Silver’s Value In 3-D Printing And Curing Cancer

In its monthly industry release, The Silver Institute reported once again new applications of silver in products across several industries, in particular health. The Silver Institute has written extensively how silver has helped breakthrough improvements in product development and industries; read previous articles herehere, here, and here.

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The State of Silver and 3-D Printing

3-D printing — a process of making a three-dimensional object by adding successive layers of material under computer control — which can be accomplished using metals, plastics and composites, is now being used in the manufacture of many products in which silver is the main or a key component. These products range from circuit boards to jewelry to prosthetic devices.

Two types of 3-D printing processes involve silver. One is the equivalent of casting silver into a 3-D printed mold such as those made of plaster- fortified wax. Casting silver in a preprinted mold is almost exactly the same as standard casting of silver. A wax or polymeric mold is made and treated with plaster. Silver is then poured into the plaster-lined mold. After cooling, the plaster mold is removed, leaving the silver object, which usually needs to be polished or sanded to remove rough areas. The main advantage of using 3-D printing to make molds is that it offers a greater range of design capabilities, especially in the manufacture of products incorporating delicate designs such as lacework.

The second type of printing is direct laser sintering, a process of forming a solid with heat that does not reach the melting point. The formation of 3-D printed objects directly with silver is a relatively new technique that has yet to be widely adopted. It is under consideration from designers, silversmiths, and manufacturers of jewelry and silverware. This technique uses high intensity light to fuse the silver and then shape it. The high reflectivity of silver is a serious challenge because so little of the light is absorbed to accomplish the fusing. This technical difficulty is being overcome by reformulating the silver to make it less reflective. This currently is done by Cookson Precious Metals Ltd (UK) and by artisan-developed compositions of silver within a binder. A masking technology and new alloys may also be used.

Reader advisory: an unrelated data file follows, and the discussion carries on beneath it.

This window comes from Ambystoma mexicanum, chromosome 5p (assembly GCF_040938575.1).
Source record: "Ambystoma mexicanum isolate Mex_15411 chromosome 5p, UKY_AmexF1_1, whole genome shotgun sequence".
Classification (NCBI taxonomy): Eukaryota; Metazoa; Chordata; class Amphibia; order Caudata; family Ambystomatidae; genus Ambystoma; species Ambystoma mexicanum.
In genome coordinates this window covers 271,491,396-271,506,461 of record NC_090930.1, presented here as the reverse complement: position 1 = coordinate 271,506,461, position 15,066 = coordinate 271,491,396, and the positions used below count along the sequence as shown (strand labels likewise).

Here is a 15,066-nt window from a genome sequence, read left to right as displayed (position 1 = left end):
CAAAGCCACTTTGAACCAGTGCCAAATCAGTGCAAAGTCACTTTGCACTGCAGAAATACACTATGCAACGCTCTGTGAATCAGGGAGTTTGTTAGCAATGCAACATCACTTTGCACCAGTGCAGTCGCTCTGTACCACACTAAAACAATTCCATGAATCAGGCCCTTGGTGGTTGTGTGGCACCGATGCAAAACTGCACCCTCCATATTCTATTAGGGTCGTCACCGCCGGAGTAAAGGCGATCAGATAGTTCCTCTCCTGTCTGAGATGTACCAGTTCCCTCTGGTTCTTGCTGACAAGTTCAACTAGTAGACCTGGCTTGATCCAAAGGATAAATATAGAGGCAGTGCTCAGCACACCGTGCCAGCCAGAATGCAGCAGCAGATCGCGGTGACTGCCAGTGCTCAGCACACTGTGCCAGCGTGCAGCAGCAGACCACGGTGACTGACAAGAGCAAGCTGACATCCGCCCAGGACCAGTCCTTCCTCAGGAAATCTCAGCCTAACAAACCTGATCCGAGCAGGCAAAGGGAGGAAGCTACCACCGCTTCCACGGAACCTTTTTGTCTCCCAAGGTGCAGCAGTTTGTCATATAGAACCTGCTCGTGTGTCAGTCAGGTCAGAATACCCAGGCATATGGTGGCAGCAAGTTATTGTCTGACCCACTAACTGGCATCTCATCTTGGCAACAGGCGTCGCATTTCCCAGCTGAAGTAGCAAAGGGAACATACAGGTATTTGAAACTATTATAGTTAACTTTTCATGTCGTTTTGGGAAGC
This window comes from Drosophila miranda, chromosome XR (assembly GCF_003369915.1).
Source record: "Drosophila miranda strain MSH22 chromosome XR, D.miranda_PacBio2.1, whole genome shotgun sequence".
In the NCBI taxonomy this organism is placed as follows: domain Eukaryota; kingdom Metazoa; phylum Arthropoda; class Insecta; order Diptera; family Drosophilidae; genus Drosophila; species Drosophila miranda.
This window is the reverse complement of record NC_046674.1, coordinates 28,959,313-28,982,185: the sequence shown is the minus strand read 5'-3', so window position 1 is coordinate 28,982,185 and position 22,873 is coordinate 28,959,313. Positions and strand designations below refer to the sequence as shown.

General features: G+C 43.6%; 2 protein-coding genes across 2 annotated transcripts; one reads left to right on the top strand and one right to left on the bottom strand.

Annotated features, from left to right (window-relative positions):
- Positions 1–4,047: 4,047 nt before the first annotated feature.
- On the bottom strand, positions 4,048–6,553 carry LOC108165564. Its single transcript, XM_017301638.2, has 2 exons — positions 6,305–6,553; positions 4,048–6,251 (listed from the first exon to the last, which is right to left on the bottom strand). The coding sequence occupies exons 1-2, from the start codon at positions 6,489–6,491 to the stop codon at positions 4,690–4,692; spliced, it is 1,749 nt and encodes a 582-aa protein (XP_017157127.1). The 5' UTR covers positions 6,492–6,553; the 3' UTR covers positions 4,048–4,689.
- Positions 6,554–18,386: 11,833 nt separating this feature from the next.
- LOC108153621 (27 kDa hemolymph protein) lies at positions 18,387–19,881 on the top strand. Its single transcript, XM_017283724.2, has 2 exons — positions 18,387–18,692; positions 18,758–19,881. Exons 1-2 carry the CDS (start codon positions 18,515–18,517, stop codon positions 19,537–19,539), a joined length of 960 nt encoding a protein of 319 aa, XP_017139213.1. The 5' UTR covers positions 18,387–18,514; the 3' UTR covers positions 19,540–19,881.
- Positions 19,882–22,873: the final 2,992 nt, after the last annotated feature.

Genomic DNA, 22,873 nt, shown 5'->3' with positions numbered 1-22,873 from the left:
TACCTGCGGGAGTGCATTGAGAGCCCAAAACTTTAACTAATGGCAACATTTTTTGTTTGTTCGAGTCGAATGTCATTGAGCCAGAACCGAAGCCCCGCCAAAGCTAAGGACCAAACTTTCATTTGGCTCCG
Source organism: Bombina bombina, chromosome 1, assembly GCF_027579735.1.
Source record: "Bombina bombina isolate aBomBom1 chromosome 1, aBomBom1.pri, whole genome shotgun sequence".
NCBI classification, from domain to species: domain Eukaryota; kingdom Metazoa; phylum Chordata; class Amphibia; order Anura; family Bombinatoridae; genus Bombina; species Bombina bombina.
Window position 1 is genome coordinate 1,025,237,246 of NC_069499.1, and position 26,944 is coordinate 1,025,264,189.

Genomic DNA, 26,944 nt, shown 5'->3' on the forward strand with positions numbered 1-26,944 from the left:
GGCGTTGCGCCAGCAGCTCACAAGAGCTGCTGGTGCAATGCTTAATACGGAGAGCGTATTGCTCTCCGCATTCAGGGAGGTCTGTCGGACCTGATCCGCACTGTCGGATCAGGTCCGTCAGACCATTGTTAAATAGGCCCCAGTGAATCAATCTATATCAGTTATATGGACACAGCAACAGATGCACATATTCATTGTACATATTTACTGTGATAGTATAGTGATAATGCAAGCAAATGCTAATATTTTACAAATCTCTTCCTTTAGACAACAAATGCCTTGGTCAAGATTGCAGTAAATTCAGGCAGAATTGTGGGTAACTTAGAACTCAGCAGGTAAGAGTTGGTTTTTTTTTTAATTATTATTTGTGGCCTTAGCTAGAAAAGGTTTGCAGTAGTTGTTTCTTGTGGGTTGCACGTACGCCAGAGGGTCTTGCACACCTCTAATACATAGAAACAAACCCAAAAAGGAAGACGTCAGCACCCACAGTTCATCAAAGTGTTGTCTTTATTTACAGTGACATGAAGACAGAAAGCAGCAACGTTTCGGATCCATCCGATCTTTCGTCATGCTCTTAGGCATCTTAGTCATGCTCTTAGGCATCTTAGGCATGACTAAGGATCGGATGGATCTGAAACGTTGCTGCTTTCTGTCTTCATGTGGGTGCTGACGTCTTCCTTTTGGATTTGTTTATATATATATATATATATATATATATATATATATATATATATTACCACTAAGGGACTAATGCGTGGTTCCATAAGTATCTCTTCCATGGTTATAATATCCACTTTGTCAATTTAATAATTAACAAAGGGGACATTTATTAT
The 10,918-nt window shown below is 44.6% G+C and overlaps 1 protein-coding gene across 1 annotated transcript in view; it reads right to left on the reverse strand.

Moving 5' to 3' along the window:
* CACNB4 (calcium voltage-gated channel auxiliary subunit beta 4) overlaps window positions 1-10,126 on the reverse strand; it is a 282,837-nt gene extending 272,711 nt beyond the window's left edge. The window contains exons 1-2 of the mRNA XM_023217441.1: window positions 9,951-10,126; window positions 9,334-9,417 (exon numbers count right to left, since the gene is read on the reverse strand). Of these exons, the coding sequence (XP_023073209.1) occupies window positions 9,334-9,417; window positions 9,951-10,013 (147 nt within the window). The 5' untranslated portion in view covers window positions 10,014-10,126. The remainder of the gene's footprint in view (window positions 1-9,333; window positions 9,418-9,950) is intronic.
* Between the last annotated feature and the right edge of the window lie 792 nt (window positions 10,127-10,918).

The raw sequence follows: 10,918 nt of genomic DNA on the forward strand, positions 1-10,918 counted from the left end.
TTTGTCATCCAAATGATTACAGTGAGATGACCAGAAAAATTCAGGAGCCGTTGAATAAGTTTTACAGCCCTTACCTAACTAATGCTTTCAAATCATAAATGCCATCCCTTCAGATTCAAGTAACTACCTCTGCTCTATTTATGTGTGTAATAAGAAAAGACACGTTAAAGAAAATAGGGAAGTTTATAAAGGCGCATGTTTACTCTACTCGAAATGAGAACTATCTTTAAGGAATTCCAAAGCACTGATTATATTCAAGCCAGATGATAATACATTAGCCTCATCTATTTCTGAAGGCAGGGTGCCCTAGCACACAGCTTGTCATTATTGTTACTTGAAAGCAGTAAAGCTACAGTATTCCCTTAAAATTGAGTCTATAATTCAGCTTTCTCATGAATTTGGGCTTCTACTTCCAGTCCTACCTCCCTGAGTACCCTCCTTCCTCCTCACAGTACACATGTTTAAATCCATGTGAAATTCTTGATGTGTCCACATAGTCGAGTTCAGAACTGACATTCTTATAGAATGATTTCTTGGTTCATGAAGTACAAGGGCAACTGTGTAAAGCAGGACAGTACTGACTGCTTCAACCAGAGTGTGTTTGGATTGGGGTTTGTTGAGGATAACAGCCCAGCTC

Although initial use is primarily for jewelry, manufacturing sterling silver tableware and hollowware is being researched. Further use of 3-D printing may also be possible in the production of coins, medals, and other objects by government and private mints. It is also anticipated that 3-D printing with silver can be used in the mass manufacture of batteries and other electrical components (See 3-D Printers With Nanosilver Can Build Batteries Into Tiny Electronic Products, December, 2013, Silver News).

Heating Silver Nanoparticles to Kill Cancer Cells

Killing cancer cells with heat is not a new idea, but researchers at Dartmouth- Hitchcock Norris Cotton Cancer Center in Lebanon, New Hampshire, are using silver nanoparticles to help minimize damage to adjacent healthy cells during the heating process.

In their experiments, the researchers introduce inactive, metallic nanoparticles containing silver, gold or iron to cancer cells which absorb the microscopic particles. The nanoparticles are then shot with magnetic energy, infrared light, or radio waves. The interaction creates heat that kills cancer cells. In addition, when precisely applied, the heat can also prompt the body’s immune system to kill cancer cells that have not been heated. The goal is to kill cancer cells but leave unharmed healthy nearby tissue and cells. The small size of the nanoparticles helps to focus the heat therapy.

“The use of heat to treat cancer was first recorded by ancient Egyptians, but has reemerged with high-tech modern systems as a contributor to the new paradigm of fighting cancer with the patient’s own immune system,” said Steve Fiering, PhD, Norris Cotton Cancer Center researcher and professor of Microbiology and Immunology, and of Genetics at the Geisel School of Medicine at Dartmouth.

The Dartmouth-Hitchcock team is also using nanoparticles to deliver anti-cancer drugs with pinpoint accuracy. “Our lab’s approach differs from most in that we use nanoparticles to stimulate the immune system to attack tumors and there are a variety of potential ways that can be done,” said Fiering. “Perhaps the most exciting potential of nanoparticles is that although very small, they can combine multiple therapeutic agents. Now that efforts to stimulate anti-tumor immune responses are moving from the lab to the clinic, the potential for nanoparticles to be utilized to improve an immune- based therapy approach is attracting a lot of attention from both scientists and clinicians. Clinical usage does not appear too distant.”

 

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